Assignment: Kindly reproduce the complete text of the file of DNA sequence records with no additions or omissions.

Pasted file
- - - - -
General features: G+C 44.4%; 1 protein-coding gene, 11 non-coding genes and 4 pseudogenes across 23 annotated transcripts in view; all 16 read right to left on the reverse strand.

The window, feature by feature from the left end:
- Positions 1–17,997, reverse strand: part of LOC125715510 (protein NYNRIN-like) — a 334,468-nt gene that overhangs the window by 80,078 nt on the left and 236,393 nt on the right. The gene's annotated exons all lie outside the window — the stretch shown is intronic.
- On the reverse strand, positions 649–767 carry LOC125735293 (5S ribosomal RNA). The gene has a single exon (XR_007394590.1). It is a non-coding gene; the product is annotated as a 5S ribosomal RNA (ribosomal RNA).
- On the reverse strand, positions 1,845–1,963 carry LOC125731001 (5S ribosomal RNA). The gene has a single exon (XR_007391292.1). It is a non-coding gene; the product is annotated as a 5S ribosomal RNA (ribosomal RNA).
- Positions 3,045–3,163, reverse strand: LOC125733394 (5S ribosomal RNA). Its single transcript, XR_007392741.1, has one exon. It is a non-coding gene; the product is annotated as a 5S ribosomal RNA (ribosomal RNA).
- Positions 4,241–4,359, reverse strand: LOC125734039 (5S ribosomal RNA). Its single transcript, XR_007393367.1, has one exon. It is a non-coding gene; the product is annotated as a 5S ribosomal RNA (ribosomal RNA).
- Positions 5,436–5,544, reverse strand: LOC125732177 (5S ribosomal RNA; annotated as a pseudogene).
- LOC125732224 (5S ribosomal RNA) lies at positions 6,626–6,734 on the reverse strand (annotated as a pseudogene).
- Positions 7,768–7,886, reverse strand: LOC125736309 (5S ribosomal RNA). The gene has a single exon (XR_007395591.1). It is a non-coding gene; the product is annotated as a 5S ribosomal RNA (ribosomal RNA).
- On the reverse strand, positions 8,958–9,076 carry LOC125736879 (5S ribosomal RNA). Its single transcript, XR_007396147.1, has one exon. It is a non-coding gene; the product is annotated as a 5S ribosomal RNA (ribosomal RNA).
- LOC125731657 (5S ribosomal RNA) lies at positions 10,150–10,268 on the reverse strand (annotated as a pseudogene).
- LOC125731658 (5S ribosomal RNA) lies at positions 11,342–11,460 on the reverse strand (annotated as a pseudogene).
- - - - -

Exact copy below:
General features: G+C 44.4%; 1 protein-coding gene, 11 non-coding genes and 4 pseudogenes across 23 annotated transcripts in view; all 16 read right to left on the reverse strand.

The window, feature by feature from the left end:
- Positions 1–17,997, reverse strand: part of LOC125715510 (protein NYNRIN-like) — a 334,468-nt gene that overhangs the window by 80,078 nt on the left and 236,393 nt on the right. The gene's annotated exons all lie outside the window — the stretch shown is intronic.
- On the reverse strand, positions 649–767 carry LOC125735293 (5S ribosomal RNA). The gene has a single exon (XR_007394590.1). It is a non-coding gene; the product is annotated as a 5S ribosomal RNA (ribosomal RNA).
- On the reverse strand, positions 1,845–1,963 carry LOC125731001 (5S ribosomal RNA). The gene has a single exon (XR_007391292.1). It is a non-coding gene; the product is annotated as a 5S ribosomal RNA (ribosomal RNA).
- Positions 3,045–3,163, reverse strand: LOC125733394 (5S ribosomal RNA). Its single transcript, XR_007392741.1, has one exon. It is a non-coding gene; the product is annotated as a 5S ribosomal RNA (ribosomal RNA).
- Positions 4,241–4,359, reverse strand: LOC125734039 (5S ribosomal RNA). Its single transcript, XR_007393367.1, has one exon. It is a non-coding gene; the product is annotated as a 5S ribosomal RNA (ribosomal RNA).
- Positions 5,436–5,544, reverse strand: LOC125732177 (5S ribosomal RNA; annotated as a pseudogene).
- LOC125732224 (5S ribosomal RNA) lies at positions 6,626–6,734 on the reverse strand (annotated as a pseudogene).
- Positions 7,768–7,886, reverse strand: LOC125736309 (5S ribosomal RNA). The gene has a single exon (XR_007395591.1). It is a non-coding gene; the product is annotated as a 5S ribosomal RNA (ribosomal RNA).
- On the reverse strand, positions 8,958–9,076 carry LOC125736879 (5S ribosomal RNA). Its single transcript, XR_007396147.1, has one exon. It is a non-coding gene; the product is annotated as a 5S ribosomal RNA (ribosomal RNA).
- LOC125731657 (5S ribosomal RNA) lies at positions 10,150–10,268 on the reverse strand (annotated as a pseudogene).
- LOC125731658 (5S ribosomal RNA) lies at positions 11,342–11,460 on the reverse strand (annotated as a pseudogene).